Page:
First Amendment

The 1st Amendment to the U.S. Constitution reiterates the bedrock principle that People are Sovereign and have the unalienable right to petition the government for redress of grievances and to be properly answered.

The entire Citizenís Truth-in-Taxation Hearing is the direct result of a petition from the People to the government regarding the income tax system of this nation.  As of this writing, the Government has refused to respond to the petition.

There is no right, or liberty which the government will not sacrifice on the alter of the "general welfare."  Property, labor, wealth, freedom, liberty, speech, petition, due process are all eliminated in the name of enhancing the efficiency and effectiveness of the taxing machine so that the Government can solve the nation's ills.  

This is not the destiny of a free, spiritual and Sovereign People.

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Section Summary    
Question & Evidence Overview    
Findings & Conclusions    
Questions 458 - 482

It Is Nonetheless Robbery Because It Is Called Taxes

  1. Admit that the second plank in the Communist Manifesto calls for a heavy, progressive (graduated) income tax not unlike what we have now with the IRS form 1040, which punishes the rich so that wealthy may be redistributed to the poor. 

    Communist Manifesto
    Exhibit 458, 458bb

  2. Admit that the U.S. Constitution requires that all income taxes must be uniform as follows, from in Article 1, Section 8, clause 1 of the U.S. Constitution, which says:

"The Congress shall have Power To lay and collect Taxes, Duties, Imposts and Excises, to pay the Debts and provide for the common Defence and general Welfare of the United States; but all Duties, Imposts and Excises shall be uniform throughout the United States"

See Article 1, Section 8, clause 1 of the U.S. Constitution
Exhibit 459 (Page 4 of 13)

  1. Admit that to be uniform, a tax must apply equally to all persons similarly situated and all property of the same type or class being taxed must be taxed at the same percentage rate, no matter where people live, where the property is, or how much taxable income the person makes. Otherwise, the tax discriminates against the rich.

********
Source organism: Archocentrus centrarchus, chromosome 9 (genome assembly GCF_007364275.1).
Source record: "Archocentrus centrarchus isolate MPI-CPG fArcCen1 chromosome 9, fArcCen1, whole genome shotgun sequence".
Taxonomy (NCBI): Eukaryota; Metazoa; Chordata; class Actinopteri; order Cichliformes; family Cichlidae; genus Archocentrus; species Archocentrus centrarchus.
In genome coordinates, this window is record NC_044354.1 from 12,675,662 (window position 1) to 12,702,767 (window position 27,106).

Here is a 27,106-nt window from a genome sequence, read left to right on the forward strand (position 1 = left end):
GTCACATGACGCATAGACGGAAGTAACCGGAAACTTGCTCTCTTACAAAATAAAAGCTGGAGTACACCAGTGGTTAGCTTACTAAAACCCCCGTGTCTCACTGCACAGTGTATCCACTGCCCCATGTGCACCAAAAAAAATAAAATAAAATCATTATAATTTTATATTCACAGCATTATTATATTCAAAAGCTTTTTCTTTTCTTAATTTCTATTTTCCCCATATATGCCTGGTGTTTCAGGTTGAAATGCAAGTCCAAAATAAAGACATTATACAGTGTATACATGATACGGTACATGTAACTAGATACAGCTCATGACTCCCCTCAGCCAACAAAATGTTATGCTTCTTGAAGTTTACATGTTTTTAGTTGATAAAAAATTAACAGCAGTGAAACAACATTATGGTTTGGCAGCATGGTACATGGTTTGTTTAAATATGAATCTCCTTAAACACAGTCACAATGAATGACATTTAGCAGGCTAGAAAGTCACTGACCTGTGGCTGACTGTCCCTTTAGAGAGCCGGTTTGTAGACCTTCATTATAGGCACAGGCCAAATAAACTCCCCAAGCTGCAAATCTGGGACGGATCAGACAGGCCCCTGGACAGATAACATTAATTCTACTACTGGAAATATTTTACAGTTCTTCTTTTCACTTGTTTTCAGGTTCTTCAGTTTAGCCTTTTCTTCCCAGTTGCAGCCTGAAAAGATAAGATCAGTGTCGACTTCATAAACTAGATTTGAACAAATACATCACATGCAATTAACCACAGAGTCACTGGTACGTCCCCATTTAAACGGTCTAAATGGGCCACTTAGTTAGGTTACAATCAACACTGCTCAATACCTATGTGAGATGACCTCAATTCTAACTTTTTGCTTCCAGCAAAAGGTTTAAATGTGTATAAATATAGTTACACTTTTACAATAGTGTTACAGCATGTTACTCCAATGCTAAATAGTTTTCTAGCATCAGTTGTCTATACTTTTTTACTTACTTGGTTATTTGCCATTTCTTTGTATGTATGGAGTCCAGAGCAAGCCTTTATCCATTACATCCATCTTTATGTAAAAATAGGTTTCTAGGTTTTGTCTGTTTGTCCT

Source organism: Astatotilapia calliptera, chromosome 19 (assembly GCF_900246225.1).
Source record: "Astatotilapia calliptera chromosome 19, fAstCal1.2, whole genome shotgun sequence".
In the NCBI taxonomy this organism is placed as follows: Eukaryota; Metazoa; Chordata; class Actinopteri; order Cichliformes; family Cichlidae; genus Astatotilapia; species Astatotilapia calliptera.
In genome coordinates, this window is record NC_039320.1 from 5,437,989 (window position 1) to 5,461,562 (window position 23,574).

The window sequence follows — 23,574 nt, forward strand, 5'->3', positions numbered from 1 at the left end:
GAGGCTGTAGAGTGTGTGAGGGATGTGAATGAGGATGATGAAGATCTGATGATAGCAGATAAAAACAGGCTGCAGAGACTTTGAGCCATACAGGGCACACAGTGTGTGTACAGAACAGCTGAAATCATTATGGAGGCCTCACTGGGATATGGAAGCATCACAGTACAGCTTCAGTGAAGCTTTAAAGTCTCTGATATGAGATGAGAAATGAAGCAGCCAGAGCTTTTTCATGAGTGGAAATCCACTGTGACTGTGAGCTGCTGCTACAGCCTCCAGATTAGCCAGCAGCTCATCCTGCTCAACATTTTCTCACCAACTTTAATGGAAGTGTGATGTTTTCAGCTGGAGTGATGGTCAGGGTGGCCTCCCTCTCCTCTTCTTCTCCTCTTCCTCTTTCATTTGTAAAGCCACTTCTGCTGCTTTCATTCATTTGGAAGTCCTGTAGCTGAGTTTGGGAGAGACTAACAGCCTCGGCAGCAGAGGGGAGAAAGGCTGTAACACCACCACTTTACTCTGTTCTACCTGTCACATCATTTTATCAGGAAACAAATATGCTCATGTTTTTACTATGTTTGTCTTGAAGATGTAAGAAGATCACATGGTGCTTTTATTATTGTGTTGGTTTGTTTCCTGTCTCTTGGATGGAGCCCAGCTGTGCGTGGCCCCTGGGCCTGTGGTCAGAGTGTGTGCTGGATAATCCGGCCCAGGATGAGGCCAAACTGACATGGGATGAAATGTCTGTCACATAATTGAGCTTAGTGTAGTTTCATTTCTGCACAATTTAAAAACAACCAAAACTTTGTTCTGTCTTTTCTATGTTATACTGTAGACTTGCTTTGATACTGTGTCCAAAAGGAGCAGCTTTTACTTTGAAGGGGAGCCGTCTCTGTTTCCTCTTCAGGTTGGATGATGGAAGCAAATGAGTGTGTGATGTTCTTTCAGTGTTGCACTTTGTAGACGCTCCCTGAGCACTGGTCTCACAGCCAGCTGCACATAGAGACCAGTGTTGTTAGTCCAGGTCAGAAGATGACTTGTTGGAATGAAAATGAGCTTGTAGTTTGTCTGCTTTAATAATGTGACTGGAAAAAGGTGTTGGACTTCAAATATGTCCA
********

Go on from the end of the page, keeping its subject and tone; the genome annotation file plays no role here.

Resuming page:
2. Admit that the Supreme Court stated in the case of Pollack v. Farmer's Loan and Trust Company, 157 U.S. 429, 158 U.S. 601 (1895) that:

 "Congress has the exclusive power of selecting the class. It has regulated that particular branch of commerce which concerns the bringing of alien passengers,' and that taxes shall be levied upon such property as shall be prescribed by law. The object of this provision was to prevent unjust discriminations. It prevents property from being classified, and taxed as classed, by different rules. All kinds of property must be taxed uniformly or be entirely exempt.

The uniformity must be coextensive with the territory to which the tax applies. Mr. Justice Miller, in his lectures on the constitution, 1889-1890 ( pages 240, 241), said of taxes levied by congress: 'The tax must be uniform on the particular article; and it is uniform, within the meaning of the constitutional requirement, if it is made to bear the same percentage over all the United States. That is manifestly the meaning of this word, as used in this clause.

The framers of the constitution could not have meant to say that the government, in raising its revenues, should not be allowed to discriminate between the articles which it should tax.' In discussing generally the requirement of uniformity found in state constitutions, he said: 'The difficulties in the way of this construction have, however, been very largely obviated by the meaning of the word [157 U.S. 429, 595] 'uniform,' which has been adopted, holding that the uniformity must refer to articles of the same class; that is, different articles may be taxed at different amounts, provided the rate is uniform on the same class everywhere, with all people, and at all times.'